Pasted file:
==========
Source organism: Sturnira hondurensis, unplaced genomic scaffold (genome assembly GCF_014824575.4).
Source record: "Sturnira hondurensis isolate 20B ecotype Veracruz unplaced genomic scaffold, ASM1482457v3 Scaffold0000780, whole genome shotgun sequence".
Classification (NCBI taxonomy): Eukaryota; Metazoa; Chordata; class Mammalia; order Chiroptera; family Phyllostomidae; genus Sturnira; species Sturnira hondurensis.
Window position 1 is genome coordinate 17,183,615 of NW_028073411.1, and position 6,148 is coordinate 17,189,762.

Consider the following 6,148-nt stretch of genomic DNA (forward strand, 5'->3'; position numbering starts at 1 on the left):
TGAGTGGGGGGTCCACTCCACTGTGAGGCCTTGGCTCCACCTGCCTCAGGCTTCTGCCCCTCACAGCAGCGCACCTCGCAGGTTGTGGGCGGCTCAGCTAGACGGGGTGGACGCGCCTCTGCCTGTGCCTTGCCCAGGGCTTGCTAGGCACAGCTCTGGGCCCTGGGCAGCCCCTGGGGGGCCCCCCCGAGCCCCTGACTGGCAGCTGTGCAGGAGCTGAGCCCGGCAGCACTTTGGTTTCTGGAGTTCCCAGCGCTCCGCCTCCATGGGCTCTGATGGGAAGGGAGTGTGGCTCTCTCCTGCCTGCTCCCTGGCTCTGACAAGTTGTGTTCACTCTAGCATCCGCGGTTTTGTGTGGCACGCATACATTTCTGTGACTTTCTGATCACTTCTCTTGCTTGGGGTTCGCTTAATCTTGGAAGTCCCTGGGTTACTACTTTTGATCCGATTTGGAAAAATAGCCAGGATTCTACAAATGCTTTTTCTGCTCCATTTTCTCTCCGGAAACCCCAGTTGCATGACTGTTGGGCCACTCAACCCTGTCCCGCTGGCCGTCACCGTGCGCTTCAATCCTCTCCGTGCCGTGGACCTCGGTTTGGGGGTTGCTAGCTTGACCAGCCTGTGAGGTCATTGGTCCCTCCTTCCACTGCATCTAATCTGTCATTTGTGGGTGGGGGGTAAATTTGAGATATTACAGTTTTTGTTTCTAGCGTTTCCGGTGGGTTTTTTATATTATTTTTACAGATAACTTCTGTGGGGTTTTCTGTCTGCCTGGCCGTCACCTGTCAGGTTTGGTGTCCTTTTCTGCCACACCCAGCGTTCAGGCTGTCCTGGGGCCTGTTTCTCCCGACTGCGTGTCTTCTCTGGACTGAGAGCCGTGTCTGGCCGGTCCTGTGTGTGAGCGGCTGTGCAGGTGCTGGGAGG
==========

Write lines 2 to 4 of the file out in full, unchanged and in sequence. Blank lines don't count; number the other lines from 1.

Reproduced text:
Source record: "Sturnira hondurensis isolate 20B ecotype Veracruz unplaced genomic scaffold, ASM1482457v3 Scaffold0000780, whole genome shotgun sequence".
Classification (NCBI taxonomy): Eukaryota; Metazoa; Chordata; class Mammalia; order Chiroptera; family Phyllostomidae; genus Sturnira; species Sturnira hondurensis.
Window position 1 is genome coordinate 17,183,615 of NW_028073411.1, and position 6,148 is coordinate 17,189,762.